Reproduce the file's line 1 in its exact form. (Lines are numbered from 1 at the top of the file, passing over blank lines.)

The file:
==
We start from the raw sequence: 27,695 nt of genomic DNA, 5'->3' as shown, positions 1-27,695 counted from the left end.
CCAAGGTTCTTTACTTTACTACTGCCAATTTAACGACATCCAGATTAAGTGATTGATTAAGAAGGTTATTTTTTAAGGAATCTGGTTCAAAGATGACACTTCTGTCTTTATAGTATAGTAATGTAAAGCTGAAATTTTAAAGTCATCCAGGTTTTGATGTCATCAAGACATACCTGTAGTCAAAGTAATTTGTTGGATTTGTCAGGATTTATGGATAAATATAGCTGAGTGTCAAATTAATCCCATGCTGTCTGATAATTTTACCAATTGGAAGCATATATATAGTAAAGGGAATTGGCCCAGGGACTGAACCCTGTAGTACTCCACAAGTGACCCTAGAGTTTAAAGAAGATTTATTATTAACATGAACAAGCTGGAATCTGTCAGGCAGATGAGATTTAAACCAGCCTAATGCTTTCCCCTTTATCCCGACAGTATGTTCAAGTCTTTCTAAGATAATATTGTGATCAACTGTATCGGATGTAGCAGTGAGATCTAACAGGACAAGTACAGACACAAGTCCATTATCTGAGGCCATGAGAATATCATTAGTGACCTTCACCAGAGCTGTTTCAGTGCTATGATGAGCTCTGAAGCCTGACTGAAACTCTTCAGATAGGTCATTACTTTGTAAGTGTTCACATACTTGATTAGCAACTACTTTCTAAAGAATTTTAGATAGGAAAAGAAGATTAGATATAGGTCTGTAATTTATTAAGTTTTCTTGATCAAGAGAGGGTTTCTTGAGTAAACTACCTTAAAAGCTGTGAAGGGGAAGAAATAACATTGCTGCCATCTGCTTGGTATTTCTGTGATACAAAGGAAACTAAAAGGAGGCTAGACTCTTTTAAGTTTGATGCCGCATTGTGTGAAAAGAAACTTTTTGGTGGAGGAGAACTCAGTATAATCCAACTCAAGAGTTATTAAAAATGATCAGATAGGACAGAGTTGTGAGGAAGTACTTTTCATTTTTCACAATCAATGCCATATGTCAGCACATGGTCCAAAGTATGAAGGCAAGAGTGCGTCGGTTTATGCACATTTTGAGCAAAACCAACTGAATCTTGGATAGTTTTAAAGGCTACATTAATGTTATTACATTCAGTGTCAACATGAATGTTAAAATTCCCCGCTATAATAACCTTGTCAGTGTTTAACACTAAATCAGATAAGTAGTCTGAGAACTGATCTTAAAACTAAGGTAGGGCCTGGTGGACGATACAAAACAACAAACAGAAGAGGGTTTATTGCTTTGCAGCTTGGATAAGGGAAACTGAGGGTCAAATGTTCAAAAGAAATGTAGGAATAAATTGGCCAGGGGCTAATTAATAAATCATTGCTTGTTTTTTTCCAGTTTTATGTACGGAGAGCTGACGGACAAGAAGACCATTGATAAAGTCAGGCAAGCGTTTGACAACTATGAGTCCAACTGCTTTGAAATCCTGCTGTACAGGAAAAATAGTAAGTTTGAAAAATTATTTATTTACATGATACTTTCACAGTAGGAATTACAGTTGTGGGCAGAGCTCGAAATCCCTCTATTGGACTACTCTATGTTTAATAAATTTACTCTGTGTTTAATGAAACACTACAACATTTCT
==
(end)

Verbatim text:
We start from the raw sequence: 27,695 nt of genomic DNA, 5'->3' as shown, positions 1-27,695 counted from the left end.